Within moments, soldiers from both sides found themselves standing in the middle of No Man’s Land, unarmed, shaking hands, laughing and doing their best to communicate in a foreign tongue. During the next several hours, they would exchange gifts, share a little rum, pause to bury fallen comrades, play a game of soccer and sing Christmas carols.

Along with at least two recent books, this piece of history has inspired a new stage depiction: “All Is Calm: The Christmas Truce of 1914,” by Twin Cities director Peter Rothstein. The premiere production, opening Friday, combines three actors from Rothstein’s company, Theater Latte Da, with eight singers from the men’s vocal group Cantus. (Friday’s 10:30 a.m. performance at Westminster Presbyterian Church will be broadcast live on Minnesota Public Radio.)

Mulling how to tell ‘epic event’ on stage
As the founder of a company that looks for new ways to integrate text and music, Rothstein knew when he first heard the story of the truce that he wanted to bring it to the stage. The question was, how? How to evoke the powerful contrast of this shimmering glimpse of hope on a bleak midwinter landscape?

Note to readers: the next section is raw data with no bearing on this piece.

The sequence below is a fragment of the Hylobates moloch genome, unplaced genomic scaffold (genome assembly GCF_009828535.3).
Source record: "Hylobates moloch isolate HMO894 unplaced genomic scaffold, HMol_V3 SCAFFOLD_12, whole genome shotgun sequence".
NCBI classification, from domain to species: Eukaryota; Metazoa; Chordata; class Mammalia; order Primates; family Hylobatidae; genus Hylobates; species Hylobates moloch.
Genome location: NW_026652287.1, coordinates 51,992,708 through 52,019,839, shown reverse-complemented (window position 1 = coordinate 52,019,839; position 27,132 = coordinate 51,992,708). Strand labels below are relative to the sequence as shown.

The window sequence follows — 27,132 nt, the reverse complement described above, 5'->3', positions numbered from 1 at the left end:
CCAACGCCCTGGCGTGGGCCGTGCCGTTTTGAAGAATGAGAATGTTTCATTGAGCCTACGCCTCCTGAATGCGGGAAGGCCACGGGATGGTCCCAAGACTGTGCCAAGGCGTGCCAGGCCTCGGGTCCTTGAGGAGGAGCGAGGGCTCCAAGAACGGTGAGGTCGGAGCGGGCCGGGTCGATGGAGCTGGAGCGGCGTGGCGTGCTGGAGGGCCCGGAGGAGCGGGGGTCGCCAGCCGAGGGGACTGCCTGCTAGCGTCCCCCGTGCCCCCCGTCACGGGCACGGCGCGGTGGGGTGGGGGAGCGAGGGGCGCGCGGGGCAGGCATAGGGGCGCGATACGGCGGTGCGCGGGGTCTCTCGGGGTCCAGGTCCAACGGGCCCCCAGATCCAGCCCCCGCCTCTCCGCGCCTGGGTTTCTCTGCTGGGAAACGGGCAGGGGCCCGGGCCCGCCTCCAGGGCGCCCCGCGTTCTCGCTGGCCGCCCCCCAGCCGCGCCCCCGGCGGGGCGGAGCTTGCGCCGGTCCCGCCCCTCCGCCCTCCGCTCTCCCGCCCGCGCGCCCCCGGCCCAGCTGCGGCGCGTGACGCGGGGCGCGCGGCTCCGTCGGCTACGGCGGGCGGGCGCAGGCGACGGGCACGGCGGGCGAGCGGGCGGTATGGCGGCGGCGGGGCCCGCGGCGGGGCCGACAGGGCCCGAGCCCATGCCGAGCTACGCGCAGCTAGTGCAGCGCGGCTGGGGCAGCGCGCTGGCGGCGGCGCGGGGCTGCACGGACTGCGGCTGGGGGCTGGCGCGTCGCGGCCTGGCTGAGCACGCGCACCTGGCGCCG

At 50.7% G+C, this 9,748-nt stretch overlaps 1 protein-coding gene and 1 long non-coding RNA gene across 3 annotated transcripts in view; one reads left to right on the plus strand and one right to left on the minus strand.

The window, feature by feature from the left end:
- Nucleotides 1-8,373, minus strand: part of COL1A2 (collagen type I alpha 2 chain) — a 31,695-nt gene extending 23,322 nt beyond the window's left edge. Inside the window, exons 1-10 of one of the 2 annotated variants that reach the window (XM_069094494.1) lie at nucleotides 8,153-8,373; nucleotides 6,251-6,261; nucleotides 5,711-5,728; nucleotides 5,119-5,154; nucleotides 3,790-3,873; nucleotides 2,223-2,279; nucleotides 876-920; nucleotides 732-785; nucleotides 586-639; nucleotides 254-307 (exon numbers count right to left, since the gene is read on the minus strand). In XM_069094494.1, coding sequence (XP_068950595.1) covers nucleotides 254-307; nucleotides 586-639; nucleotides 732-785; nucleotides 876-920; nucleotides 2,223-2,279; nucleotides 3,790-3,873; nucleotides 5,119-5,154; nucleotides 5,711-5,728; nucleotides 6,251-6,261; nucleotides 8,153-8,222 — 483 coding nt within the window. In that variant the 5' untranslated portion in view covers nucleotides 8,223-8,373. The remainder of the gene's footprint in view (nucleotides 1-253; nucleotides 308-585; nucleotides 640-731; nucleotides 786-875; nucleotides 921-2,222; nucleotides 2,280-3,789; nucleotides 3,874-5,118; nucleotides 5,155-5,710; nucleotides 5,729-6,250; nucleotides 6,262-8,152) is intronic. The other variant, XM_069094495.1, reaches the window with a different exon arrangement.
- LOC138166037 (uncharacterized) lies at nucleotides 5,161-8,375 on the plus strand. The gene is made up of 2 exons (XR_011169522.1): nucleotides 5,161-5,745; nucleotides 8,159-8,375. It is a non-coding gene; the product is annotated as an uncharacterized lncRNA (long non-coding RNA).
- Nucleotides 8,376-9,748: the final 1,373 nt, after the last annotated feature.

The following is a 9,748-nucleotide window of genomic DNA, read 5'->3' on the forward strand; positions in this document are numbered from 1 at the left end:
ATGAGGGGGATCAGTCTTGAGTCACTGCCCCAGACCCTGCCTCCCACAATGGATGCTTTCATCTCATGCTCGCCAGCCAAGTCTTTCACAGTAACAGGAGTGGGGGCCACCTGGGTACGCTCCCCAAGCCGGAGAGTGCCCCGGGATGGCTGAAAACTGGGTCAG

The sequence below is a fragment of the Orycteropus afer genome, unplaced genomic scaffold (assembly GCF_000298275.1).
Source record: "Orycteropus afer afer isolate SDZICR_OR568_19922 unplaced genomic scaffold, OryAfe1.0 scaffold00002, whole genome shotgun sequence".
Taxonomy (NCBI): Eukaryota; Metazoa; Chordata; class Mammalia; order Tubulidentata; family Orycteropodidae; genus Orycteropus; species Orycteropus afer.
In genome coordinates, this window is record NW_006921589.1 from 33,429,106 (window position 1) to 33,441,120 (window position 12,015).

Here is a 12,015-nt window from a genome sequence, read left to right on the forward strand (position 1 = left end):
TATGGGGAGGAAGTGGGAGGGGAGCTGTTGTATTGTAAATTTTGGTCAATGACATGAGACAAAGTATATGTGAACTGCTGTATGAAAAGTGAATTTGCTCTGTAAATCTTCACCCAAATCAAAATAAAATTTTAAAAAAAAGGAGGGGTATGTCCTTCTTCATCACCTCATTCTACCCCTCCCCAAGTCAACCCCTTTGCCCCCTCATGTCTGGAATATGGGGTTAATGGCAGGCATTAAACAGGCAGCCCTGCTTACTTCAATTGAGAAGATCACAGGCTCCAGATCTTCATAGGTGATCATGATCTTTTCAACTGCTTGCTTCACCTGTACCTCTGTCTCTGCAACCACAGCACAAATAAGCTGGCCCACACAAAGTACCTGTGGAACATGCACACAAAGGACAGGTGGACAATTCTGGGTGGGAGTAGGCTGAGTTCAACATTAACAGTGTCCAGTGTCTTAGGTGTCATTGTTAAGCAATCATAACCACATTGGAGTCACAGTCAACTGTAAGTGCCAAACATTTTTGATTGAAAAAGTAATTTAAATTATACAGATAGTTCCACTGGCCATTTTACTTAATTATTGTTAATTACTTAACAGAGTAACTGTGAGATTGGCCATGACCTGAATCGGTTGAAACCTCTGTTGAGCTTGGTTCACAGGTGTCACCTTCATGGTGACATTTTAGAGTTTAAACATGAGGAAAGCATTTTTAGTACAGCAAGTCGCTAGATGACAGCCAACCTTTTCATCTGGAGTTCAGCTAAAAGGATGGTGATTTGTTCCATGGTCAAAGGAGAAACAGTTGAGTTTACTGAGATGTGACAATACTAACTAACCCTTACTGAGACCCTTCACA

All Is Calm
Courtesy of Theatre Latte Da
A happier moment in World War I.

“One of the challenges of thinking of it as traditional musical theater is to come up with an organic structure,” says Rothstein. “This piece is about a lack of conflict. The soldiers emerge from a confined, claustrophobic world to the glory of being above ground. This was an epic event. How do you create it on stage?”